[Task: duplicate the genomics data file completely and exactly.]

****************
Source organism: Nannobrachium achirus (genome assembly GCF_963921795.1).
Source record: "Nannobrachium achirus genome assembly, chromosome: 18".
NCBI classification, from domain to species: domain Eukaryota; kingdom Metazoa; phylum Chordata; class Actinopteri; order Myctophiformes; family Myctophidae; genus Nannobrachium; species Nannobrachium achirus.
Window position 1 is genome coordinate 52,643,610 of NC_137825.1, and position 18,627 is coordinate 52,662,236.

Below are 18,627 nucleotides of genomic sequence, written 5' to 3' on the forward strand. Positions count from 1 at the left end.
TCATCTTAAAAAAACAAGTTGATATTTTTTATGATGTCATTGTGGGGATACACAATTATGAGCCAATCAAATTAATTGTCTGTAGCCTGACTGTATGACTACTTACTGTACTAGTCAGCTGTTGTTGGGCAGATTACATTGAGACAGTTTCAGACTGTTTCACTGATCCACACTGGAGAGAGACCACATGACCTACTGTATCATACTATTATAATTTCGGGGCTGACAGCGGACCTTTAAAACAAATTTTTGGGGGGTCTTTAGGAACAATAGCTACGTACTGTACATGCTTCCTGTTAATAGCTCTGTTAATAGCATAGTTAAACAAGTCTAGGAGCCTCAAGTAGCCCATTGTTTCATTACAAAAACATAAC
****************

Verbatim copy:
Source organism: Nannobrachium achirus (genome assembly GCF_963921795.1).
Source record: "Nannobrachium achirus genome assembly, chromosome: 18".
NCBI classification, from domain to species: domain Eukaryota; kingdom Metazoa; phylum Chordata; class Actinopteri; order Myctophiformes; family Myctophidae; genus Nannobrachium; species Nannobrachium achirus.
Window position 1 is genome coordinate 52,643,610 of NC_137825.1, and position 18,627 is coordinate 52,662,236.

Below are 18,627 nucleotides of genomic sequence, written 5' to 3' on the forward strand. Positions count from 1 at the left end.
TCATCTTAAAAAAACAAGTTGATATTTTTTATGATGTCATTGTGGGGATACACAATTATGAGCCAATCAAATTAATTGTCTGTAGCCTGACTGTATGACTACTTACTGTACTAGTCAGCTGTTGTTGGGCAGATTACATTGAGACAGTTTCAGACTGTTTCACTGATCCACACTGGAGAGAGACCACATGACCTACTGTATCATACTATTATAATTTCGGGGCTGACAGCGGACCTTTAAAACAAATTTTTGGGGGGTCTTTAGGAACAATAGCTACGTACTGTACATGCTTCCTGTTAATAGCTCTGTTAATAGCATAGTTAAACAAGTCTAGGAGCCTCAAGTAGCCCATTGTTTCATTACAAAAACATAAC